Friday, January 9, 2015

The Most Shocking Pre-Shortzian Puzzle So Far, Plus Todd Gross's Research on Janet R. Bender

Project Update

We've been making good progress this week!  Sunday evening Denny Baker sent in 26 puzzles, Tuesday afternoon Todd Gross sent 10 more with 13 mistakes, and Wednesday afternoon Dave Phillips sent 29 puzzles with 40 mistakes.  Thanks so much, everyone—at this point, all the existing puzzles from 1965 have come in, and less than a month of 1964 remains to be done!  The year 1965 is the first with major gaps and inconsistencies; as soon as I've taken another look at those, I'll be sending the proofread puzzles off to Jim Horne at XWord Info.

There were no correct answers to last week's Blast! from the Past challenge, which was from the September 2, 1964, puzzle.  The entry was WAITING UP, and the clue was "Parents' indoor sport."  Indeed!  Next week's challenge can be found in the sidebar—good luck!

Todd Gross's Research on Janet R. Bender

Some time ago I received an e-mail from Todd Gross about pre-Shortzian and Shortz-era constructor Janet R. Bender.  According to my (still incomplete) records, Janet published two puzzles in the pre-Shortz era.  Todd had seen the November 3, 2014, puzzle by Janet and that Will Shortz had "not only called her one of the old guard, but mentioned she's from Somerset, PA."  Todd decided to research her on and Google and discovered she was born in 1947, though he wasn't sure where.  Here's some of what else he found:

My sense is Bender is her maiden name, but I can't prove it.  I haven't found any articles about her crossword work.  But I found other interesting stuff. 
It looks like she's an accountant. . . .

More interestingly, it looks like she's interested in genealogy, having worked on an article titled "John Ringler and his Descendents" for the Casselman Chronicles (1996, Vol 2).  I found it referenced in a few places, including this one:

Other places mention she's done a fair amount of work for the Casselman Chronicles, she was a secretary, I think.  So interested in history and genealogy, there are a lot of Benders in the area, and I think this is Amish country.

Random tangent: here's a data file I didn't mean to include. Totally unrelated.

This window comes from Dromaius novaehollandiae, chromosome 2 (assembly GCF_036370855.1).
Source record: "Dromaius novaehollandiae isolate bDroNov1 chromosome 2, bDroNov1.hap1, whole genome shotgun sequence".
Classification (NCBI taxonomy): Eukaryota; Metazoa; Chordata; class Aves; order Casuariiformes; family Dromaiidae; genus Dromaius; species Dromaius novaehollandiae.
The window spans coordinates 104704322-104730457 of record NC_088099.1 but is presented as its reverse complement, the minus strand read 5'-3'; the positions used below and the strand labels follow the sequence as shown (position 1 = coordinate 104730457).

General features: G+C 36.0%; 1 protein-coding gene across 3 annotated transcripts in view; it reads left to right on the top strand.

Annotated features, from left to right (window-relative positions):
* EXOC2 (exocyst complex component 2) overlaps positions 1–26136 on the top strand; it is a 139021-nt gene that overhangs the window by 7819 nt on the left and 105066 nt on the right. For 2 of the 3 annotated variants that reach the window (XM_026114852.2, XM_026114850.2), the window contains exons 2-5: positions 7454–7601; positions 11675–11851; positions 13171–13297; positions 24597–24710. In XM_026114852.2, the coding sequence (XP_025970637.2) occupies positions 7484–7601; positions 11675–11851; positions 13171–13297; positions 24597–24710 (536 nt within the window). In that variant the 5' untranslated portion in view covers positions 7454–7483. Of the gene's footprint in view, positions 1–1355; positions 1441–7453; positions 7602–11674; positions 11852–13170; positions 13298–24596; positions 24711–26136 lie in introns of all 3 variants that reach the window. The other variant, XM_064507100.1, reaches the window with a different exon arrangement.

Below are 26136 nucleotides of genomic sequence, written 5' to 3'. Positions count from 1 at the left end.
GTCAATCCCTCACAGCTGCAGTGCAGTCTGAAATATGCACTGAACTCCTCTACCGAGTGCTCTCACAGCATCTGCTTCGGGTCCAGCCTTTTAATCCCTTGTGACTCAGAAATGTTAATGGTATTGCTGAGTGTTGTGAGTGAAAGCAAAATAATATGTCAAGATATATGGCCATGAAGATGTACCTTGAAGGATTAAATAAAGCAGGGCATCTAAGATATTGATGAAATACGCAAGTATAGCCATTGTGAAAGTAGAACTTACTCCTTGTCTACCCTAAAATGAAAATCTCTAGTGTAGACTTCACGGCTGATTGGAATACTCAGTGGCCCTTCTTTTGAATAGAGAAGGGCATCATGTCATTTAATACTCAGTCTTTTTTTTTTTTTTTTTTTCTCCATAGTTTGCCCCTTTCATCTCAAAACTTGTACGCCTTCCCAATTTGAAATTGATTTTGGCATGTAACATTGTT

Finally, one more interesting tidbit.  A letter to the editor she sent to the Los Angeles Times (why the LA Times I don't know):

Thanks so much again, Todd, for all this insightful research!

The Most Shocking Pre-Shortzian Puzzle So Far

When Todd sent in his proofread puzzles on Tuesday, he also noted:
I was rather surprised to see Ms. Farrar have MURDERED as an entry given her avoidance of unpleasant subjects.  In this case, it was clued as [Marred, as by giving a bad performance.]  Hmmm.  That's not how I would use the word.  Note, too, its grid opposite is VENGEFUL, which fits a bit too well with the usual definition of murdered.
I wrote back that I'd seen a puzzle from 1958 that he'd probably be stunned was ever published—one that made MURDERED and VENGEFUL look tame by comparison!  That said, this week's featured puzzle, whose constructor is unknown, was published May 21, 1958; edited by Margaret Farrar; and litzed by Ralph Bunker.  This puzzle is the new earliest example of grid art I've seen in a New York Times crossword:  As suggested by SWASTIKAS at 6-Across, the central block arrangement resembles a swastika!  The constructor/editor clearly tried to offset the strong negative connotations of this symbol by cluing SWASTIKAS as "Ancient symbols of good luck."; nevertheless, I'm amazed that this puzzle was published.  World War II had ended just 13 years prior to the puzzle's publication, so I doubt whether any solvers appreciated a reference to Hitler's regime.  I also doubt this puzzle would be salable today, even though many more years have passed and both SWASTIKA and SWASTIKAS have appeared in Shortz-era New York Times crosswords.

The nonthematic fill is much more pleasing than the disturbing minitheme—I especially like the entries PALEOLITH, MONTEZUMA, CANAVERAL (complete with the Space Age clue, "Focal point in the news."), ABORIGINE, ALABASTER, BELFAST, and CROSTIC!  I'm not thrilled with LAMBARENE ("Dr. Schweitzer's locale."), a city in Gabon whose population as of 2009 was just 25,257, though I suppose it may have been more of a household geographic name at the time of this puzzle's publication.  And I did enjoy reading about Albert Schweitzer, who led a truly fascinating life and won the Nobel Peace Prize in 1952.  In any case, the short fill is remarkably clean, with TRS ("Fund officials: Abbr.") and TAA ("Chinese pagoda.") being the only real blemishes.  Overall, this puzzle has an unfortunate minitheme, though the fill is quite nice, and I appreciate that the constructor experimented with the then-uncommon practice of including art in grids.  The answer grid (with the highlighted theme entry) can be seen below:

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